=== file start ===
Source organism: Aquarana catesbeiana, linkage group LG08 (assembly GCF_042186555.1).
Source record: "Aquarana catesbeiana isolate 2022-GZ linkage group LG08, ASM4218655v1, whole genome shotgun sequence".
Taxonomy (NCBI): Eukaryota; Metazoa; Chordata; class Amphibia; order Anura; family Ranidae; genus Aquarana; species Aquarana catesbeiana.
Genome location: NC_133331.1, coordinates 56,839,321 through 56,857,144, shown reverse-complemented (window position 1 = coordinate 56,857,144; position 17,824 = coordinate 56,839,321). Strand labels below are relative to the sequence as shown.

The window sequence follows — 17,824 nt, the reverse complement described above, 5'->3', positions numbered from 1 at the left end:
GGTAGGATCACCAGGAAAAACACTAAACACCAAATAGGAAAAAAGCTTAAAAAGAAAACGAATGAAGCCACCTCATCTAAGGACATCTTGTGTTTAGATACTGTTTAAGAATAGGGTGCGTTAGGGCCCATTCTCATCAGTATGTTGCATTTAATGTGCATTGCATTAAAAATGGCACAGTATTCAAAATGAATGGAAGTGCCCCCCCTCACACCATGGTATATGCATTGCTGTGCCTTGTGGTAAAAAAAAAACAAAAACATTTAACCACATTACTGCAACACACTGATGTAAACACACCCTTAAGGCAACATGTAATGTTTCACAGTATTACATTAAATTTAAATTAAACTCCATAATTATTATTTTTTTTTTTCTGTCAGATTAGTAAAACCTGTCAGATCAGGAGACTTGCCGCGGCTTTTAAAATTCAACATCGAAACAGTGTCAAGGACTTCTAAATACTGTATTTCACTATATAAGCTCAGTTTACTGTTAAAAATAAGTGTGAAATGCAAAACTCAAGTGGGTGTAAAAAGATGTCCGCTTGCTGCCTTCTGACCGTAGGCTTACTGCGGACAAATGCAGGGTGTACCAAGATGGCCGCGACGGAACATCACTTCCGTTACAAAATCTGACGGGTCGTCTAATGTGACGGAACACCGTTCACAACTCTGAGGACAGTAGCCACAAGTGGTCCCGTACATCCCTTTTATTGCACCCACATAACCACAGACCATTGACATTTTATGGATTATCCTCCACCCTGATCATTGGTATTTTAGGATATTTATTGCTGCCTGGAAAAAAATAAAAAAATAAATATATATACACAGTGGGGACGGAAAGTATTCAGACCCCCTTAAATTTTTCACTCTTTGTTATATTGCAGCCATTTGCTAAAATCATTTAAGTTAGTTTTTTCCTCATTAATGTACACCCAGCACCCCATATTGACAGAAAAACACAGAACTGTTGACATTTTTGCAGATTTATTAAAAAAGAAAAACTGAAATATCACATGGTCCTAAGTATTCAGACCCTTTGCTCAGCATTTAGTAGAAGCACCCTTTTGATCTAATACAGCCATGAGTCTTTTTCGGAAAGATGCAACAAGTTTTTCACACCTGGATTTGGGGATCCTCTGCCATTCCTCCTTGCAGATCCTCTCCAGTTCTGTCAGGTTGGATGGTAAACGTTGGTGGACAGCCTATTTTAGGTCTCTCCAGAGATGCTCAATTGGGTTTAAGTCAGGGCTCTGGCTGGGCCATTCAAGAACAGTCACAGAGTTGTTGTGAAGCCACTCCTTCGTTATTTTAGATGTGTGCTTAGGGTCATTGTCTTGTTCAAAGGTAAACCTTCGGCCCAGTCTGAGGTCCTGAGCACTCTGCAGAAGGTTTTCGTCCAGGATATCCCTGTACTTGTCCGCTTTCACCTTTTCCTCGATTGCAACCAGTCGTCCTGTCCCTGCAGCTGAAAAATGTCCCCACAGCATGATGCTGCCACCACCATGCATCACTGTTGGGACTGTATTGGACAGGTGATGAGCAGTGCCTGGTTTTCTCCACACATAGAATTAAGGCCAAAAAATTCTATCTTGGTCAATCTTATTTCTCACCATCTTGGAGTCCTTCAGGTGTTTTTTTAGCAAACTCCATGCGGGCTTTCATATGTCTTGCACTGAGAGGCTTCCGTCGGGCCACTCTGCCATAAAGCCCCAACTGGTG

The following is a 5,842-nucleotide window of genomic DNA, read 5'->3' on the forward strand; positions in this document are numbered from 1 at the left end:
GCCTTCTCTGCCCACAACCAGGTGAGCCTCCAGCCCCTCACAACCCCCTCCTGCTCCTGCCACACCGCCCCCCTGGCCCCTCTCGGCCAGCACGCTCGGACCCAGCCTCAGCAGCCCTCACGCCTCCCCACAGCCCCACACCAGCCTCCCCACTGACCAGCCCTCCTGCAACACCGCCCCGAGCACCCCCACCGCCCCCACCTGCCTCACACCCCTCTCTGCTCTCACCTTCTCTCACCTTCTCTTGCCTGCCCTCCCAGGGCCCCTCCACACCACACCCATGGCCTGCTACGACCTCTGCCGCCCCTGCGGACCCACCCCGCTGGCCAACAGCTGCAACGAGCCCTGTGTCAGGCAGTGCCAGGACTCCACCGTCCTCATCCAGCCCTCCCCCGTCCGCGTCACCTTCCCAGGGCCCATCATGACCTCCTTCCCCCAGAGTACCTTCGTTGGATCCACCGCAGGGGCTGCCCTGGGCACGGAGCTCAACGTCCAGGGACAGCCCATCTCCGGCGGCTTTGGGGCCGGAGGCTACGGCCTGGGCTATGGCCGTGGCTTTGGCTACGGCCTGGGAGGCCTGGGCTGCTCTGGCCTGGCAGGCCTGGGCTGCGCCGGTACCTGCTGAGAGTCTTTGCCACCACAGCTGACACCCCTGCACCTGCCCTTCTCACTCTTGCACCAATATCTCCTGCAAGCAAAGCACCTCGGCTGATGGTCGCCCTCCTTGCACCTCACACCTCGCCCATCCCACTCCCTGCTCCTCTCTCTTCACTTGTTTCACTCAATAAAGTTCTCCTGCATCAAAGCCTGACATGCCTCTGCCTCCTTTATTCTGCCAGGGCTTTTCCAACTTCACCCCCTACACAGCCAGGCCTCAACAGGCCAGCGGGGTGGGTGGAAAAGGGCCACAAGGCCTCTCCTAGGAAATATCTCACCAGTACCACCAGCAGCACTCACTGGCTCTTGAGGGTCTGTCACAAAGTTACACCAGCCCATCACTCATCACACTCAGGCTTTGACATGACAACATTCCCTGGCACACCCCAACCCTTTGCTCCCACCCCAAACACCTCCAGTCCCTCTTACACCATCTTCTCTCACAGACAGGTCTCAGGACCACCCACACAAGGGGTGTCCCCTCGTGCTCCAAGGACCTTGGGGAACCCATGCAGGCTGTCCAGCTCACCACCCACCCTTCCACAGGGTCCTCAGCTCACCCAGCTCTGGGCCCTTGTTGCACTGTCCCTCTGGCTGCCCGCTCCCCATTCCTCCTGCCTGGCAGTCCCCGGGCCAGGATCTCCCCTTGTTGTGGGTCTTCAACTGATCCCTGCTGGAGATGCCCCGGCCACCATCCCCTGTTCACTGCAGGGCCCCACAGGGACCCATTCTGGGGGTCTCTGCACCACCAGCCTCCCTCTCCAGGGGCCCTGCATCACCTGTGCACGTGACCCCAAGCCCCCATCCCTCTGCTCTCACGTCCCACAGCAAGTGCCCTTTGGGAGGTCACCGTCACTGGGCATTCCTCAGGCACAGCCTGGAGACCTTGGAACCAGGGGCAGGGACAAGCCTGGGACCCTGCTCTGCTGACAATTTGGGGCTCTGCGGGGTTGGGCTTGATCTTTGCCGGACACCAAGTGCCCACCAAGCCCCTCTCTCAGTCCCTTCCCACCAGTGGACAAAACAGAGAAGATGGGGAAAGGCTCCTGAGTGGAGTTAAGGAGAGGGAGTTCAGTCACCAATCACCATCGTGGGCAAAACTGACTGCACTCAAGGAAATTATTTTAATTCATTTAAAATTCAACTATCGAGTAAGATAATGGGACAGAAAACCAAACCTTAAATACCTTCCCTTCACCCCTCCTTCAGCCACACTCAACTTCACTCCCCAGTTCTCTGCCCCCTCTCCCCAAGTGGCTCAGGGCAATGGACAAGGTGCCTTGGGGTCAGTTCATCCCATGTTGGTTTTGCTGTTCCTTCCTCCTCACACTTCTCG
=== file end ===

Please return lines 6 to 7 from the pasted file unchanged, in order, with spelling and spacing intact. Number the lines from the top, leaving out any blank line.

GGTAGGATCACCAGGAAAAACACTAAACACCAAATAGGAAAAAAGCTTAAAAAGAAAACGAATGAAGCCACCTCATCTAAGGACATCTTGTGTTTAGATACTGTTTAAGAATAGGGTGCGTTAGGGCCCATTCTCATCAGTATGTTGCATTTAATGTGCATTGCATTAAAAATGGCACAGTATTCAAAATGAATGGAAGTGCCCCCCCTCACACCATGGTATATGCATTGCTGTGCCTTGTGGTAAAAAAAAAACAAAAACATTTAACCACATTACTGCAACACACTGATGTAAACACACCCTTAAGGCAACATGTAATGTTTCACAGTATTACATTAAATTTAAATTAAACTCCATAATTATTATTTTTTTTTTTCTGTCAGATTAGTAAAACCTGTCAGATCAGGAGACTTGCCGCGGCTTTTAAAATTCAACATCGAAACAGTGTCAAGGACTTCTAAATACTGTATTTCACTATATAAGCTCAGTTTACTGTTAAAAATAAGTGTGAAATGCAAAACTCAAGTGGGTGTAAAAAGATGTCCGCTTGCTGCCTTCTGACCGTAGGCTTACTGCGGACAAATGCAGGGTGTACCAAGATGGCCGCGACGGAACATCACTTCCGTTACAAAATCTGACGGGTCGTCTAATGTGACGGAACACCGTTCACAACTCTGAGGACAGTAGCCACAAGTGGTCCCGTACATCCCTTTTATTGCACCCACATAACCACAGACCATTGACATTTTATGGATTATCCTCCACCCTGATCATTGGTATTTTAGGATATTTATTGCTGCCTGGAAAAAAATAAAAAAATAAATATATATACACAGTGGGGACGGAAAGTATTCAGACCCCCTTAAATTTTTCACTCTTTGTTATATTGCAGCCATTTGCTAAAATCATTTAAGTTAGTTTTTTCCTCATTAATGTACACCCAGCACCCCATATTGACAGAAAAACACAGAACTGTTGACATTTTTGCAGATTTATTAAAAAAGAAAAACTGAAATATCACATGGTCCTAAGTATTCAGACCCTTTGCTCAGCATTTAGTAGAAGCACCCTTTTGATCTAATACAGCCATGAGTCTTTTTCGGAAAGATGCAACAAGTTTTTCACACCTGGATTTGGGGATCCTCTGCCATTCCTCCTTGCAGATCCTCTCCAGTTCTGTCAGGTTGGATGGTAAACGTTGGTGGACAGCCTATTTTAGGTCTCTCCAGAGATGCTCAATTGGGTTTAAGTCAGGGCTCTGGCTGGGCCATTCAAGAACAGTCACAGAGTTGTTGTGAAGCCACTCCTTCGTTATTTTAGATGTGTGCTTAGGGTCATTGTCTTGTTCAAAGGTAAACCTTCGGCCCAGTCTGAGGTCCTGAGCACTCTGCAGAAGGTTTTCGTCCAGGATATCCCTGTACTTGTCCGCTTTCACCTTTTCCTCGATTGCAACCAGTCGTCCTGTCCCTGCAGCTGAAAAATGTCCCCACAGCATGATGCTGCCACCACCATGCATCACTGTTGGGACTGTATTGGACAGGTGATGAGCAGTGCCTGGTTTTCTCCACACATAGAATTAAGGCCAAAAAATTCTATCTTGGTCAATCTTATTTCTCACCATCTTGGAGTCCTTCAGGTGTTTTTTTAGCAAACTCCATGCGGGCTTTCATATGTCTTGCACTGAGAGGCTTCCGTCGGGCCACTCTGCCATAAAGCCCCAACTGGTG

The following is a 5,842-nucleotide window of genomic DNA, read 5'->3' on the forward strand; positions in this document are numbered from 1 at the left end: